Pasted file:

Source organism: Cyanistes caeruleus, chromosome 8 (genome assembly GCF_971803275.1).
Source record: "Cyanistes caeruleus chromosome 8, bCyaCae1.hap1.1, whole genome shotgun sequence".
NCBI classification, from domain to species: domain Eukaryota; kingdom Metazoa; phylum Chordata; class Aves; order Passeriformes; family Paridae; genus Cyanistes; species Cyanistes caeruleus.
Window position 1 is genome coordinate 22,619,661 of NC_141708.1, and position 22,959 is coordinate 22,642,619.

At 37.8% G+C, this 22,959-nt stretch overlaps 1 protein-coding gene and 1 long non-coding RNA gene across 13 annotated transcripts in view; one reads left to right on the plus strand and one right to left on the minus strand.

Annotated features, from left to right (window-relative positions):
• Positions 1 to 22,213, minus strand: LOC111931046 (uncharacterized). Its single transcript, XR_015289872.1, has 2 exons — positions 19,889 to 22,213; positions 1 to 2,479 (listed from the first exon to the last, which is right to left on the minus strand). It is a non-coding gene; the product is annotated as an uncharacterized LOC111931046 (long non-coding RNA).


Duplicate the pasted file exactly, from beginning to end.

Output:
Source organism: Cyanistes caeruleus, chromosome 8 (genome assembly GCF_971803275.1).
Source record: "Cyanistes caeruleus chromosome 8, bCyaCae1.hap1.1, whole genome shotgun sequence".
NCBI classification, from domain to species: domain Eukaryota; kingdom Metazoa; phylum Chordata; class Aves; order Passeriformes; family Paridae; genus Cyanistes; species Cyanistes caeruleus.
Window position 1 is genome coordinate 22,619,661 of NC_141708.1, and position 22,959 is coordinate 22,642,619.

At 37.8% G+C, this 22,959-nt stretch overlaps 1 protein-coding gene and 1 long non-coding RNA gene across 13 annotated transcripts in view; one reads left to right on the plus strand and one right to left on the minus strand.

Annotated features, from left to right (window-relative positions):
• Positions 1 to 22,213, minus strand: LOC111931046 (uncharacterized). Its single transcript, XR_015289872.1, has 2 exons — positions 19,889 to 22,213; positions 1 to 2,479 (listed from the first exon to the last, which is right to left on the minus strand). It is a non-coding gene; the product is annotated as an uncharacterized LOC111931046 (long non-coding RNA).